Mark A. Schexnayder, Romaire, Robert P., Morgan, Johnny W. | 8/15/2006 9:24:27 PM
The LSU AgCenter is providing mosquitofish (Gambusia affinis) to the New Orleans area in an effort to suppress mosquito populations in the many abandoned swimming pools in the city.
Experts estimate New Orleans has more than 6,000 abandoned pools, and each has the potential of being a breeding ground for a multitude of mosquitoes.
Mark Schexnayder, the LSU AgCenter’s hurricane recovery coordinator, has been coordinating this effort between Operation Blessing and the New Orleans Mosquito and Termite Control Board to ensure that the mosquito numbers don’t get out of hand.
Schexnayder said using the mosquitofish was the idea of Steve Sackett, research entomologist and field superintendent for the New Orleans Mosquito and Termite Control Board.
Sackett said he had used fish before to control mosquitoes in the city but never to this magnitude.
"Before Katrina we would use minnow traps to catch a few fish in drainage ditches to use for this purpose, but with the potential for West Nile Virus and other disease problems that we could see from having this many abandoned pools, we had to think bigger," Sackett said.
The combination of resources from the various agencies involved in the project has provided what was needed to be successful.
"We’ve gotten off to a good start with the help of Operation Blessing, which gave us $25,000 to put the fish farm back in operation at the Orleans Parish Prison," Schexnayder said.
Operation Blessing is an international relief organization that has donated a considerable amount of money, manpower and equipment to the New Orleans recovery effort.
With this grant in hand, Schexnayder contacted the LSU AgCenter’s Aquaculture Research Station in Baton Rouge about donating some mosquitofish, and the result is that Orleans Parish now has the world’s largest Gambusia fish breeding facility.
"Dr. [Robert] Romaire and his staff at the Aquaculture Station have been phenomenal in this effort. They have been draining their ponds in Baton Rouge and giving us fish to put in the abandoned swimming pools," he said.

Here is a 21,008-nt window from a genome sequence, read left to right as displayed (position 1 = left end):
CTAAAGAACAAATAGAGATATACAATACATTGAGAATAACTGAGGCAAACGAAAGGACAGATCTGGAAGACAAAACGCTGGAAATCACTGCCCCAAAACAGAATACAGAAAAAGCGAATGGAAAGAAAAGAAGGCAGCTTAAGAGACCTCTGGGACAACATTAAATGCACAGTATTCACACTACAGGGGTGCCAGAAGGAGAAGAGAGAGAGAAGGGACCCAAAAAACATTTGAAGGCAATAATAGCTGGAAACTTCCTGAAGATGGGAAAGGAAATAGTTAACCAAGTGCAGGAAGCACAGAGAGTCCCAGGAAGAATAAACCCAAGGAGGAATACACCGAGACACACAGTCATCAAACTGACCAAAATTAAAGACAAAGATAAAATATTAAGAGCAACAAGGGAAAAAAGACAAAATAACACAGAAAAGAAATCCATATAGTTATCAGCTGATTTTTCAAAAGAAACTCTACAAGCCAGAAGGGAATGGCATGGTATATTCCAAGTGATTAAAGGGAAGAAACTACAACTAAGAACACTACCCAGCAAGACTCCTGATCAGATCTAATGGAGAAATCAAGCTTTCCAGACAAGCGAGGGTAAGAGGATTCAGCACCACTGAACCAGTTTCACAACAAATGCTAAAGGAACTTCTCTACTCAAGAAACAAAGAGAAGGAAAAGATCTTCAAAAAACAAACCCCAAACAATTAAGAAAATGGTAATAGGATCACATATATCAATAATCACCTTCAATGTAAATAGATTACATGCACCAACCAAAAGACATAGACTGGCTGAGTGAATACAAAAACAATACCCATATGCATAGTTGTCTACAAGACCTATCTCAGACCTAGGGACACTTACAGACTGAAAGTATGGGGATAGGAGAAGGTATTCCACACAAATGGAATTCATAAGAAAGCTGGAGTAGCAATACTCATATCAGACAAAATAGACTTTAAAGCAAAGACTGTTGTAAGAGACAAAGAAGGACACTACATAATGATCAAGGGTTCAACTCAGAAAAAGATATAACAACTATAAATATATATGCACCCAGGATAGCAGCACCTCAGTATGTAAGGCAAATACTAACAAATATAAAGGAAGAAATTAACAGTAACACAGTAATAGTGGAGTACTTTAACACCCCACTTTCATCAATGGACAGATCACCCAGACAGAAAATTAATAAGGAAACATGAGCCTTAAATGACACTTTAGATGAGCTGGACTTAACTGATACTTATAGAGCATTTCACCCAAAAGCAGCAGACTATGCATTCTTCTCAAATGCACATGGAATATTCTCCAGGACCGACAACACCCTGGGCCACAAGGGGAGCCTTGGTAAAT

Romaire, LSU AgCenter professor and director of the Aquaculture Research Station, said the mosquitofish are a native species found in just about any water body in Louisiana.
"Many of our experimental ponds at the Aquaculture Research Station that are used in catfish research and crawfish research have large populations of mosquitofish. Although they are not part of our targeted research program at the station, they do add the benefit of controlling mosquito populations at the station," Romaire said.
He said in addition to providing fish to stock the swimming pools, the LSU AgCenter is providing mosquitofish breeding stock to the New Orleans Mosquito and Termite Control Board to help in establishing the mosquitofish breeding facility.
Romaire said, "We are also providing technical assistance on rearing/breeding mosquito fish as requested by the New Orleans Mosquito and Termite Control Board and our AgCenter colleagues based in New Orleans."
Many other fish species will consume mosquito larvae and are effective in controlling mosquito populations, but the mosquitofish have some noticeable advantages.
One advantage is that they are tolerant to poor water quality where other mosquito larvae-consuming fish are not. Another advantage is that mosquitofish do not lay eggs. They give birth to live young. Therefore, no special environment is required.
Mosquitofish produce from 50 to 100 young at intervals of about every six weeks. The young are born at about one-fourth inch in length and grow to about 3 inches at maturity.
As soon as they are born they begin to eat mosquito larvae and are able to consume about 100 per day.
The mosquitofish can tolerate a wide range of temperatures and have a life expectancy of about three years.
For additional information on the mosquitofish project in New Orleans, contact Mark Schexnayder at (504) 838-1170 or firstname.lastname@example.org.
Mark Schexnayder at (504) 838-1170 or email@example.com
Robert Romaire at (225) 765-2848 or firstname.lastname@example.org
Johnny Morgan at (225) 578-8484 or email@example.com